An interface, for an object, is a set of methods and attributes on that object.
In Python, we can use an abstract base class to define and enforce an interface.
For example, say we want to use one of the abstract base classes from the collections module:
If we try to use it, we get an TypeError because the class we created does not support the expected behavior of sets:
"""Alternate set implementation favoring space over speed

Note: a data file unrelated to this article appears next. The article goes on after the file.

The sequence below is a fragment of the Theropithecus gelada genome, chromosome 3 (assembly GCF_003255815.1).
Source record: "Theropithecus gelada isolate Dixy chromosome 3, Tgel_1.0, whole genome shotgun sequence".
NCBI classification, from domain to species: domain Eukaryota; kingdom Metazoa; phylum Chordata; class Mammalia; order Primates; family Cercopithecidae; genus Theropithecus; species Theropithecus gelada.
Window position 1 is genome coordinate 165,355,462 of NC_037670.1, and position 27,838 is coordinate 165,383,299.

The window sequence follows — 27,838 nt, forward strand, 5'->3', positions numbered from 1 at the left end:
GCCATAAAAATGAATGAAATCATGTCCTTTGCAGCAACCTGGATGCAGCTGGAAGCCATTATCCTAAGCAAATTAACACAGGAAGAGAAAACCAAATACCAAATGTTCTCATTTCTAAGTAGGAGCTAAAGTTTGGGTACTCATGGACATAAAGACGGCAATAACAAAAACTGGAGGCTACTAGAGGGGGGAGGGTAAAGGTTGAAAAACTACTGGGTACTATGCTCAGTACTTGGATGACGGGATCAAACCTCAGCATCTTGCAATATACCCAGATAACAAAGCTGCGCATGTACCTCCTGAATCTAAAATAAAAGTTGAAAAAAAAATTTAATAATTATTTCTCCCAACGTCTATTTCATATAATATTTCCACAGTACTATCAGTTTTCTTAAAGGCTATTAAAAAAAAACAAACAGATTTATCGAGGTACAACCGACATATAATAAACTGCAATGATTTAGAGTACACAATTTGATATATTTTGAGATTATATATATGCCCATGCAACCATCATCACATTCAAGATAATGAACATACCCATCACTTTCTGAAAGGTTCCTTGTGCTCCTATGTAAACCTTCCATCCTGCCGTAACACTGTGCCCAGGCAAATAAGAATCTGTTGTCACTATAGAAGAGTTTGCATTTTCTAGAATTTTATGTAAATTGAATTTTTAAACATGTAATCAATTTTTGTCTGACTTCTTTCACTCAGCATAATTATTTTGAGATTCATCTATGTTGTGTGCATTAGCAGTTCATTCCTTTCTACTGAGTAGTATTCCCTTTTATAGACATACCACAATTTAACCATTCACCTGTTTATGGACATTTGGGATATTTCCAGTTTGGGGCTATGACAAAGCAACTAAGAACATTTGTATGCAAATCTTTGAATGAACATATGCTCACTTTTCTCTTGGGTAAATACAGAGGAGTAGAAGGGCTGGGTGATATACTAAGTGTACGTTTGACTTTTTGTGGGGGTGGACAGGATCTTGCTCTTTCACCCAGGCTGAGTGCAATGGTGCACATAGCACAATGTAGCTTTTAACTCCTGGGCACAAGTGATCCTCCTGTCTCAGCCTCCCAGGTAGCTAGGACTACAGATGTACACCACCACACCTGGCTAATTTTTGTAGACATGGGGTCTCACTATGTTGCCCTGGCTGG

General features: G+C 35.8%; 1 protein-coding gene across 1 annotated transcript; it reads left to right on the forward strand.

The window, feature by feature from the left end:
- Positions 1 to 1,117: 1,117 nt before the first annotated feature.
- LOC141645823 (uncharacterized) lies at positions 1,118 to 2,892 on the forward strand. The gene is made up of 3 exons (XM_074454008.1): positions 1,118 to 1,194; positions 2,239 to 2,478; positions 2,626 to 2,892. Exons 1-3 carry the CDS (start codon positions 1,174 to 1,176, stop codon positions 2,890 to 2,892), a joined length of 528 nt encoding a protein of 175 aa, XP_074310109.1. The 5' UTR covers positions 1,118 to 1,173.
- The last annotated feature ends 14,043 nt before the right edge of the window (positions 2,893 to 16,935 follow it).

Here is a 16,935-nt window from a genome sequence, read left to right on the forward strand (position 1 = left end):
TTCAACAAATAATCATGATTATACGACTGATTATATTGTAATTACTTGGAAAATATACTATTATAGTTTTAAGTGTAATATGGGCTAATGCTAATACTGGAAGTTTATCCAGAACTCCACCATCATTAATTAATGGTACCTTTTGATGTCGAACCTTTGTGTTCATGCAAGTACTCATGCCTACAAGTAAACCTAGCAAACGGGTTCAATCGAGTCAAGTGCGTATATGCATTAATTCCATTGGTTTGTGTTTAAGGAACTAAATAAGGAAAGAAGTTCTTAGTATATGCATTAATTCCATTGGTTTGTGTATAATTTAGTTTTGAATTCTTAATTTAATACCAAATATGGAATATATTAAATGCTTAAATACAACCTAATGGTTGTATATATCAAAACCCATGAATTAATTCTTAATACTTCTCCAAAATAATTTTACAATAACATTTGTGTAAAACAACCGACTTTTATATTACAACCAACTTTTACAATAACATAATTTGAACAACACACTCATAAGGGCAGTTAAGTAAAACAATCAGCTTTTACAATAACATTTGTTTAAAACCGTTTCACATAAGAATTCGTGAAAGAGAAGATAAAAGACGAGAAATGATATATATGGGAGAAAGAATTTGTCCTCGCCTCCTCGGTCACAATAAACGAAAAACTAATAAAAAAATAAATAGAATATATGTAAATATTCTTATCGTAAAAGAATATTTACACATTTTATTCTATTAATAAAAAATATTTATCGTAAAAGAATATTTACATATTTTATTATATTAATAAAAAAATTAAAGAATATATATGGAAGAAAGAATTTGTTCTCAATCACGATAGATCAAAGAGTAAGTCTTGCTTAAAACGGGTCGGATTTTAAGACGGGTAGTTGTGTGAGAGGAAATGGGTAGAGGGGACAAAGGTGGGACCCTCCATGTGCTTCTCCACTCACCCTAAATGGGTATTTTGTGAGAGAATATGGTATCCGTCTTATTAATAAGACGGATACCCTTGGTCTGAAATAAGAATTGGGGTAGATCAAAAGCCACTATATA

and not requiring the set elements to be hashable.
def __init__(self, iterable):
self.elements = lst = 
for value in iterable:
if value not in lst:
def __contains__(self, value):
return value in self.elements
s1 = ListBasedSet('abcdef')
s2 = ListBasedSet('defghi')
overlap = s1 & s2
There are other things we could do with this, like register virtual subclasses that already implement these interfaces, but I think that is beyond the scope of this question. The other methods demonstrated here would have to adapt this method using the abc module to do so, however.